Make your house pay for your family gap year

Think you’ve missed your chance to take a gap year now that you have kids? Think again. A growing number of parents are taking a year out to give their children a different kind of education — by travelling the world.

And whether you’re backpacking across continents or staying put in another country, you’ll need to decide what to do with your home. The good news is, it’s relatively easy to rent out your house or apartment to fund your travels.

 

First up, you need to work out whether you want a single long-term tenant or a series of short-term renters — and whether you’ll go through a real estate agent or a website.

Short term rental

The advantage of short term is that you can rent to holidaymakers, and charge substantially higher rates on a nightly or weekly basis — and increase these during popular periods like Christmas or school holidays. You can also keep your home furnished with all your things in it.

However, you’ll also need someone to manage the property during turnover to sort out cleaning, top up on necessities like toilet paper, and hand over keys. If you’re not around to take care of this yourself, it may be tricky or costly to find someone reliable.

Long term lease

Finding a long term tenant can provide you with a stable income from regular rental payments, and you can also charge things like gas and electricity to the tenant. However, you’ll want to consider how this rental income will affect your taxes — so speak to a professional before you make a decision.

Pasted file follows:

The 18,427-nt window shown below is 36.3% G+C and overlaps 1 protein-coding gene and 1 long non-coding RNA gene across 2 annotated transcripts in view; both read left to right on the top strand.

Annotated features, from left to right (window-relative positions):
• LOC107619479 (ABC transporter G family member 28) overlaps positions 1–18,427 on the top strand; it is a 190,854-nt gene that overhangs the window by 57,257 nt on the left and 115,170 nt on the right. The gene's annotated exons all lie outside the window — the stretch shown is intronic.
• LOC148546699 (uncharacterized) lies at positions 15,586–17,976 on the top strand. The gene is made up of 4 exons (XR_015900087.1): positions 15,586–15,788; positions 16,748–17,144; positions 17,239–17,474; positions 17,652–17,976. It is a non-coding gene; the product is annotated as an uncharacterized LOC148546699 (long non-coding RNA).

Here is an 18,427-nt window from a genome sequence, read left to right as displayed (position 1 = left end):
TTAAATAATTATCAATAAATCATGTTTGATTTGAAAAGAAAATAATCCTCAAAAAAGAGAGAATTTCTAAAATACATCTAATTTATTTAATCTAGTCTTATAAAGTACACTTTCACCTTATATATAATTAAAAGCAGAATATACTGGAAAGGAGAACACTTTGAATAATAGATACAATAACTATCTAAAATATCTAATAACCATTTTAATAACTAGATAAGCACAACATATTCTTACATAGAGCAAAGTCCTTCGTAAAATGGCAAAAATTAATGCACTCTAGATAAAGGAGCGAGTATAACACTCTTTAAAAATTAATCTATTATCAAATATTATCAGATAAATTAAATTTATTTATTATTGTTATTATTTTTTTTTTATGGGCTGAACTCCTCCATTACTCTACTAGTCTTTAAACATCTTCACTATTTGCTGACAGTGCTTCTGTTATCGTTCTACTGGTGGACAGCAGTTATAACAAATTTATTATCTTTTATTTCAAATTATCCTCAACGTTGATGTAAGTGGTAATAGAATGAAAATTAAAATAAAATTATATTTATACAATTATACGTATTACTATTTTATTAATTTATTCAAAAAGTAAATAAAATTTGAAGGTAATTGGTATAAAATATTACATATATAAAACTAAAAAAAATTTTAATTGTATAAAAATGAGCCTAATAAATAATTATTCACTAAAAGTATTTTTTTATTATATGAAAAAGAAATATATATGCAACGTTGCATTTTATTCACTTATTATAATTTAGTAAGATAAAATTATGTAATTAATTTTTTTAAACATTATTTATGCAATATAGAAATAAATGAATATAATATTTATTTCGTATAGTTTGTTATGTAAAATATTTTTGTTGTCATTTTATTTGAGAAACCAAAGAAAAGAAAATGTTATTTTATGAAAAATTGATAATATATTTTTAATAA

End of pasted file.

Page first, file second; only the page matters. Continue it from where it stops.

The downside to long term rental is that you’ll probably need to empty your home — so be sure to factor storage costs into your budget. As well as personal items, this may also include your furniture, depending on whether you want to rent it out furnished or unfurnished.

7 tips for renting out your home

  1. Use a reputable website or agent. There are a lot of websites and real estate agents out there, so get recommendations from friends or family to find one you trust.
  2. Research prices. Take a look at similar properties in your area to find out what they’re charging. Don’t forget to factor in extras like phone and internet for short term rentals.
  3. Leave your valuables with a friend. You don’t need to clear out your house for short term rentals, but it does make sense to remove or lock up any items of high value.
  4. Make sure your home is clean. Most websites are review-based, so your home will need a proper clean between guests, and you should remove all clutter before you leave.
  5. Leave everything your guests need. Short term guests expect a fairly well-equipped kitchen with things like cooking equipment and crockery, plus they’ll need linen and towels.
  6. Decide on a payment method. For long term rentals, you’ll need to decide a deposit amount and how you want to receive payments — whereas rental websites are likely to specify this for you.
  7. Review your home insurance. Let your insurer know your plans and check whether your current home and contents insurance still applies. You may need to change your insurance or pay a little extra to make sure you’re covered while you rent the property, or to protect against damage by tenants.

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